In order not to rely on other imaging modalities and possible phase function uncertainties, we follow a slightly different approach by measuring the optical properties of a very homogeneous and intensely scattering epoxy phantom (). The only assumptions we make on this phantom are the spatial homogeneity of its optical properties along with its predetermined refractive index values.23 We then determine the phantom’s optical properties (i.e., , , and ) at every imaging point using the product of light source intensity and detection sensitivity as an additional multiplicative fit variable . In a next evaluation step, the derived optical properties are averaged and assumed constant for all imaging points, which leaves the factor as a single and robust fit variable in a second reevaluation of the phantom. This fit variable quantifies the ratio between and the actual reflectance value as predicted by the theoretical model. Display Formula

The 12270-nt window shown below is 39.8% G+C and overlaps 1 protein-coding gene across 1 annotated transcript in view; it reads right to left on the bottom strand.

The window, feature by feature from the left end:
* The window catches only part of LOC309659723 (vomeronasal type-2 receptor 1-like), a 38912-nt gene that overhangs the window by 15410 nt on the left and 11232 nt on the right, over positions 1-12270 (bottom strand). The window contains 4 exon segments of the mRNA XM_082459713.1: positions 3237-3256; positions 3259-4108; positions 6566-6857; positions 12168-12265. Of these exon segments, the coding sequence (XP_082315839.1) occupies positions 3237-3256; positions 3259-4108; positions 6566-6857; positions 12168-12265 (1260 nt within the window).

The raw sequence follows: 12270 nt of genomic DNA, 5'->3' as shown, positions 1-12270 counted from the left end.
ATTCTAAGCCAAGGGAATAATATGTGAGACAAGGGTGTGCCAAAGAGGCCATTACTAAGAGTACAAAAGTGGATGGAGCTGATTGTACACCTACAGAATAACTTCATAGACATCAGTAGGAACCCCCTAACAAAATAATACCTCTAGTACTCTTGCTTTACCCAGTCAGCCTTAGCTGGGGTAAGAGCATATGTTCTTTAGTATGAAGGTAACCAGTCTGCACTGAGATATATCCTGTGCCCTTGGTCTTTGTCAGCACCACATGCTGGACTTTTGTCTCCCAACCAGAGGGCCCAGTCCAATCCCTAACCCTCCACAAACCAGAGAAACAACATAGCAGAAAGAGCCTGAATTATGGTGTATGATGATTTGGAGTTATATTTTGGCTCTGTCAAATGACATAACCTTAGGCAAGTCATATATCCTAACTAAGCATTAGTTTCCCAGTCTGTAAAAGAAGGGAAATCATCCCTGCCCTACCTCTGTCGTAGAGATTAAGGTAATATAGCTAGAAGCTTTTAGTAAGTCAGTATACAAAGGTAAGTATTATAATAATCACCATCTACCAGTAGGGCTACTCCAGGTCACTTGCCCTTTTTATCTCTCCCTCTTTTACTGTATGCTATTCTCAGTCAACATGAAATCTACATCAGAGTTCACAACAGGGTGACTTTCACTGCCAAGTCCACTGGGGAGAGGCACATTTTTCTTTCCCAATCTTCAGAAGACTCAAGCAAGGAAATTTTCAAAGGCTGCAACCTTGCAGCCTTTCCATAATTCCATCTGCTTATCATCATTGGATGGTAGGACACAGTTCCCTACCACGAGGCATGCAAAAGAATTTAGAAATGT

(3)All subsequent measurements are multiplied by the obtained map , serving as an intensity reference that quantifies both the light source intensity and the detection efficiency at the same time. Note that is independent of spatial frequency.